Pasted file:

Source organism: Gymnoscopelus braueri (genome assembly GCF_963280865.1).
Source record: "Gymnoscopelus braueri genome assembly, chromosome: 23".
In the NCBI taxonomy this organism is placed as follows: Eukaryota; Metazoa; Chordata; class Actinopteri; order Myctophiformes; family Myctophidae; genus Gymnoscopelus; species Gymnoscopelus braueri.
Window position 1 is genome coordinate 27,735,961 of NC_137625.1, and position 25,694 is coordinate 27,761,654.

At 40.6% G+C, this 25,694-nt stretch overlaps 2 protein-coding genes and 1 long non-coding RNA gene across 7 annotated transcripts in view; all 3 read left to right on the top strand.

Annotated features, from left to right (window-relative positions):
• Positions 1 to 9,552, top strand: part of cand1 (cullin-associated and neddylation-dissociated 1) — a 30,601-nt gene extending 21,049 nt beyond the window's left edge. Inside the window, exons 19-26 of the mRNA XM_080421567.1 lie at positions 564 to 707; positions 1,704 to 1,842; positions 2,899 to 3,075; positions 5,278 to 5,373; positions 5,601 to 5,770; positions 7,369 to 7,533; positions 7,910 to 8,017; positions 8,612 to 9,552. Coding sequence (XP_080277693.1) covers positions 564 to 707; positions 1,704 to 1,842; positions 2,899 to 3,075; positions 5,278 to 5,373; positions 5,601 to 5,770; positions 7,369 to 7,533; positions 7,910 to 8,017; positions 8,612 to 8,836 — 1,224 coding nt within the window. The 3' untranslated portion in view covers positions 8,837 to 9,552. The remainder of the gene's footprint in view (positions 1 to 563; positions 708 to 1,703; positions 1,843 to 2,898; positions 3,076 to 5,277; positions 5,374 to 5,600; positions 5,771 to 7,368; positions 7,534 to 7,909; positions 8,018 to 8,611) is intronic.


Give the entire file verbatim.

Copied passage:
Source organism: Gymnoscopelus braueri (genome assembly GCF_963280865.1).
Source record: "Gymnoscopelus braueri genome assembly, chromosome: 23".
In the NCBI taxonomy this organism is placed as follows: Eukaryota; Metazoa; Chordata; class Actinopteri; order Myctophiformes; family Myctophidae; genus Gymnoscopelus; species Gymnoscopelus braueri.
Window position 1 is genome coordinate 27,735,961 of NC_137625.1, and position 25,694 is coordinate 27,761,654.

At 40.6% G+C, this 25,694-nt stretch overlaps 2 protein-coding genes and 1 long non-coding RNA gene across 7 annotated transcripts in view; all 3 read left to right on the top strand.

Annotated features, from left to right (window-relative positions):
• Positions 1 to 9,552, top strand: part of cand1 (cullin-associated and neddylation-dissociated 1) — a 30,601-nt gene extending 21,049 nt beyond the window's left edge. Inside the window, exons 19-26 of the mRNA XM_080421567.1 lie at positions 564 to 707; positions 1,704 to 1,842; positions 2,899 to 3,075; positions 5,278 to 5,373; positions 5,601 to 5,770; positions 7,369 to 7,533; positions 7,910 to 8,017; positions 8,612 to 9,552. Coding sequence (XP_080277693.1) covers positions 564 to 707; positions 1,704 to 1,842; positions 2,899 to 3,075; positions 5,278 to 5,373; positions 5,601 to 5,770; positions 7,369 to 7,533; positions 7,910 to 8,017; positions 8,612 to 8,836 — 1,224 coding nt within the window. The 3' untranslated portion in view covers positions 8,837 to 9,552. The remainder of the gene's footprint in view (positions 1 to 563; positions 708 to 1,703; positions 1,843 to 2,898; positions 3,076 to 5,277; positions 5,374 to 5,600; positions 5,771 to 7,368; positions 7,534 to 7,909; positions 8,018 to 8,611) is intronic.